One on One

Sam Bardaouil & Till Fellrath

4 min read

As curators of Abu Dhabi Art’s Beyond: Emerging Artists, Sam Bardaouil and Till Fellrath discuss this year’s artists, what to expect from the commissions and the importance of such opportunities for emerging talent.

Nadine Khalil: What does the terrible explosion say about the wider Lebanese predicament?

Sam Bardaouil: I cannot think of better words than: “History is a nightmare from which I am trying to awake,” spoken by the character of Stephen Dedalus, the fictional embodiment of James Joyce himself, in Joyce’s Ulysses.

NK: Do you see it as a definitive turning point in the history of the country, or simply the latest in a historical sequence of events?

Till Fellrath: This has certainly represented a defining point in the lives of those who were impacted at first-hand. Having said that, every person living in Lebanon would have been severely set back, at least economically, by this terrible incident since it is one more blow to the economic infrastructure and stability of the entire country.

The Salon Arabe in the Sursock Museum.2017. Photography by Eric Lafforgue/Art In All Of Us/Corbis via Getty Images

SB: As for ‘the country,’ this is a loaded term. What is a country? It encompasses its politicians, its governmental structures, the landmasses, and bodies of water within its borders – which, in this case, still aren’t defined. Is a country confined to its present, or equally so to its history and the potential imaginaries of what it might become? Once you unpack that contentious term ‘country’, the question seems irrelevant. The real issue here is not whether or not the country has been defined by this or several other events. Rather, it’s about whether there is a consensus of what that country is, what it represents, and to whom.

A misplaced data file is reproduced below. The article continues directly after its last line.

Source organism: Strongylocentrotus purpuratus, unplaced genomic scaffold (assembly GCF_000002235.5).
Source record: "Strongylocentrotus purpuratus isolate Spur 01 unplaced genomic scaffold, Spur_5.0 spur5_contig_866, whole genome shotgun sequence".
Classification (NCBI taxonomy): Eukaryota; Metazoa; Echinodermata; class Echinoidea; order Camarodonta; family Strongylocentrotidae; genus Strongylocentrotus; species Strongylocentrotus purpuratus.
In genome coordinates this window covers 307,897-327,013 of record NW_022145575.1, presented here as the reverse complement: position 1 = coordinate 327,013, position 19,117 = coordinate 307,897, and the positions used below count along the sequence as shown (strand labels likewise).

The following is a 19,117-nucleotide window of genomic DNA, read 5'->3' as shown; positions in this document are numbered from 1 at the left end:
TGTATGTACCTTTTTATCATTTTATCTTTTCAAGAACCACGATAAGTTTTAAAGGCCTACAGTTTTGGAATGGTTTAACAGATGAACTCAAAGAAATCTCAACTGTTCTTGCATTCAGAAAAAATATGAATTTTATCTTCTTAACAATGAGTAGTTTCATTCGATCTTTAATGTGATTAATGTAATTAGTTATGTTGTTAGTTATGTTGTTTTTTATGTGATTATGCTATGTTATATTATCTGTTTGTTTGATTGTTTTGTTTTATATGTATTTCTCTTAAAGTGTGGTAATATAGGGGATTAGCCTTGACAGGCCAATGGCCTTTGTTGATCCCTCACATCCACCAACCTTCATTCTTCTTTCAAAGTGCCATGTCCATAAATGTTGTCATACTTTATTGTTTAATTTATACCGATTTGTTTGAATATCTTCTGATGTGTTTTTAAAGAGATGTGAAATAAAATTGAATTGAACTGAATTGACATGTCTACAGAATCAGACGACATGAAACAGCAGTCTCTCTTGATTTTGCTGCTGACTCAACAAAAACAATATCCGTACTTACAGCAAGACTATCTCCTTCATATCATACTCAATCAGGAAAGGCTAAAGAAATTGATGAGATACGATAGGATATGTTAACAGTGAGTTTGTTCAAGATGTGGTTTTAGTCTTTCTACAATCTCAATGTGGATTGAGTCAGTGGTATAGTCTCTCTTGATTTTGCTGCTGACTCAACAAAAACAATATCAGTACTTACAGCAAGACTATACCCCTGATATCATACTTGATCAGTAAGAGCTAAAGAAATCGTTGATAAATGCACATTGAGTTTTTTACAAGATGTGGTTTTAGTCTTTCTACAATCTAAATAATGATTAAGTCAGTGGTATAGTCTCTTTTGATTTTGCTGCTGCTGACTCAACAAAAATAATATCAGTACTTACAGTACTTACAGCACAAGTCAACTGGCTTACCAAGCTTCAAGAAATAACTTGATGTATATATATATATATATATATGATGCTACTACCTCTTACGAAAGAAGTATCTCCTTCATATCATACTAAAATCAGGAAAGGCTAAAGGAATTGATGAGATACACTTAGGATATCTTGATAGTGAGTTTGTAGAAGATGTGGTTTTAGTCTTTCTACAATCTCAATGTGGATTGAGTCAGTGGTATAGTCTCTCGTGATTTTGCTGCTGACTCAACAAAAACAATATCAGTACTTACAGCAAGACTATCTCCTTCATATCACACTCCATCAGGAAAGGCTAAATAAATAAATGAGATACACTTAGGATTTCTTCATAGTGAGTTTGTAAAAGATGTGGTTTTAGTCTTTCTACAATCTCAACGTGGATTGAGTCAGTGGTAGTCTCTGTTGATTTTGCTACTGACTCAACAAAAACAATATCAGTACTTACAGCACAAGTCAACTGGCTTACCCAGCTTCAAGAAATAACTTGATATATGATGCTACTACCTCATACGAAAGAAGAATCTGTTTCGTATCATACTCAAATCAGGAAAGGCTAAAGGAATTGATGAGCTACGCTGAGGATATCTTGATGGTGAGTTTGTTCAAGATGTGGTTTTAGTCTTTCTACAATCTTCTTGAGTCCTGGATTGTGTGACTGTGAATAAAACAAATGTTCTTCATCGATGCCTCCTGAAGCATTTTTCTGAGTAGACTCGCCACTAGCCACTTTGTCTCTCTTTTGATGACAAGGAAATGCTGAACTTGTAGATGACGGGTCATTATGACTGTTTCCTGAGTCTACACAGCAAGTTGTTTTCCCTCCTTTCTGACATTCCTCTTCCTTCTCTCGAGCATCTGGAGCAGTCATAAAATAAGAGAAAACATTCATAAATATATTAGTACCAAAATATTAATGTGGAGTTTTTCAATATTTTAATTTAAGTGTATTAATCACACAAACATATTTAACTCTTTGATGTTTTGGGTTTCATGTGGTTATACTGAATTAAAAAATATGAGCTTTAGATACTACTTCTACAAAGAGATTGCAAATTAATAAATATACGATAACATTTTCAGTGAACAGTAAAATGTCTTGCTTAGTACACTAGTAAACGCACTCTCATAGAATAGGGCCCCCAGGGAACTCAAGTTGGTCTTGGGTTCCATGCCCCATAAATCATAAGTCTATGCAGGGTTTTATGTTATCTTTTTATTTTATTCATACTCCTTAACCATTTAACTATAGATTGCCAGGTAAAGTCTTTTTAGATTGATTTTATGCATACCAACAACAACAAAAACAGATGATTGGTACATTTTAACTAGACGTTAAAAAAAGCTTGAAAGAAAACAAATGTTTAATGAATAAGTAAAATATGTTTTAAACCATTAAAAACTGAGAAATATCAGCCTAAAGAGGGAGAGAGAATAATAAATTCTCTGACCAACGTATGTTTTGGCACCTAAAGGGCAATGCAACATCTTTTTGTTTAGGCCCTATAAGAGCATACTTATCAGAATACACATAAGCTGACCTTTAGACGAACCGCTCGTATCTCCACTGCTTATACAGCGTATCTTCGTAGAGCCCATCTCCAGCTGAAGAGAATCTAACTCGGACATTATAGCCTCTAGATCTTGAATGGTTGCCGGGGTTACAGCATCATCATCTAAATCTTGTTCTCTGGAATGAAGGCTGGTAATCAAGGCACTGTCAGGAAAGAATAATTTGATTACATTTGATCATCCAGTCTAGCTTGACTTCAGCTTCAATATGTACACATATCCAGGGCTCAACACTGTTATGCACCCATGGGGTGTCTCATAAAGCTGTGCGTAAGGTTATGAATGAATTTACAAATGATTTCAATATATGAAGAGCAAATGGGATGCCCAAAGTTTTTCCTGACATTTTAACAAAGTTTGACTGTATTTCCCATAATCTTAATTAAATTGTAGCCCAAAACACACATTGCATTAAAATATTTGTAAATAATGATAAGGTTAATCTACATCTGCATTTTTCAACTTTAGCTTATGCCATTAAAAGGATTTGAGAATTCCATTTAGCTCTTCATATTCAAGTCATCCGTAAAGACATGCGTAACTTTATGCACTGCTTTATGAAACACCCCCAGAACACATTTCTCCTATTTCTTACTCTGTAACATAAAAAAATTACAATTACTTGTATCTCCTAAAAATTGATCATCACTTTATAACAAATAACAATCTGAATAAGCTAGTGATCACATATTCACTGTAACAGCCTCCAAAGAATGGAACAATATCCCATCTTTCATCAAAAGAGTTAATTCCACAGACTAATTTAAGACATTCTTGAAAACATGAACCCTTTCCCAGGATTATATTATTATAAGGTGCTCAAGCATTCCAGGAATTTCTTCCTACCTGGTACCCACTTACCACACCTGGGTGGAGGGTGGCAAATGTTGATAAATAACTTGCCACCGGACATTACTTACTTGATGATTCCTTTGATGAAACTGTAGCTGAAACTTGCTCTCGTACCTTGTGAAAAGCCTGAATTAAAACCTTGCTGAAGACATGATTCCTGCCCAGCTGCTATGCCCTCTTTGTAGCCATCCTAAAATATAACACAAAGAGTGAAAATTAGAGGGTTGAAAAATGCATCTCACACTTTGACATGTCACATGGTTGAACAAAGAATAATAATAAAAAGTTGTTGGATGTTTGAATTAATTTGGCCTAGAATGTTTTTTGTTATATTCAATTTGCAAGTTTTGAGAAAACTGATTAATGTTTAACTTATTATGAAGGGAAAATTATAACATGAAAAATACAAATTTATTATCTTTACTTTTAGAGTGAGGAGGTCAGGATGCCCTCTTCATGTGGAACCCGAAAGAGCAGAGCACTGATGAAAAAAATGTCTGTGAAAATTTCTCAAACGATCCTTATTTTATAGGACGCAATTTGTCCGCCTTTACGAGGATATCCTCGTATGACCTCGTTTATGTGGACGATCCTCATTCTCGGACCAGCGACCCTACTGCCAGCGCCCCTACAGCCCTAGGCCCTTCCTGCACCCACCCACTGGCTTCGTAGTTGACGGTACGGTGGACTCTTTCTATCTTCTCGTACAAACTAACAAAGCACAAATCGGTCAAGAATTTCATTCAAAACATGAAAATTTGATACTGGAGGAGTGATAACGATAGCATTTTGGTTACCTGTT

NK: How do the creative and artistic communities move forward from now?

SB: Mourn their lost ones! Tend to their injured. Help them rebuild their spaces! Fundraise and donate so they can continue to exist. Now is not the time for grand curatorial interventions and artspeak. Bodies, souls, and physical spaces need to heal and bounce back before anything else is even possible. Once this has happened, there will be ample time to reflect and respond.

NK: Given your latest critical inquiry into the Saradar Art collection, how can we avoid considering Beirut’s Golden Age as simply a retrospective and nostalgic snapshot?

TF: Our intention for Witness to A Golden Age: Mapping Beirut’s Art Scene 1955 – 1975, the first edition of Saradar Collection’s “Perspective”, was to unpack the simplistic narrative surrounding Beirut and its cultural landscape of the time, which has often fallen into the facile seduction of a nostalgic reductionist narrative. By uncovering more than 1000 archival documents pertaining to hundreds of exhibitions, a more complex image begins to emerge, one that speaks of contradictions and homogeneity, failures, and achievements. The modernist discourse of the time was far from monolithic, and the city and its protagonists were far from utopian.

NK: Will there be a Perspective #2?

SB: In times of severe crisis, priorities shift. Urgent needs such as medical care, food, shelter, economic support etc, must be attended to. While this is happening, whether you are a curator, artist, poet or filmmaker, your mind and soul are absorbing many layers of information – social, political, economic and philosophical – centered around catharsis and a devastating human experience. While there’s no doubt this will all surface again in your work, the passage of time is necessary for a certain lucidity to set in, so that the right artistic forms and curatorial gestures speaking to what happened can appear.

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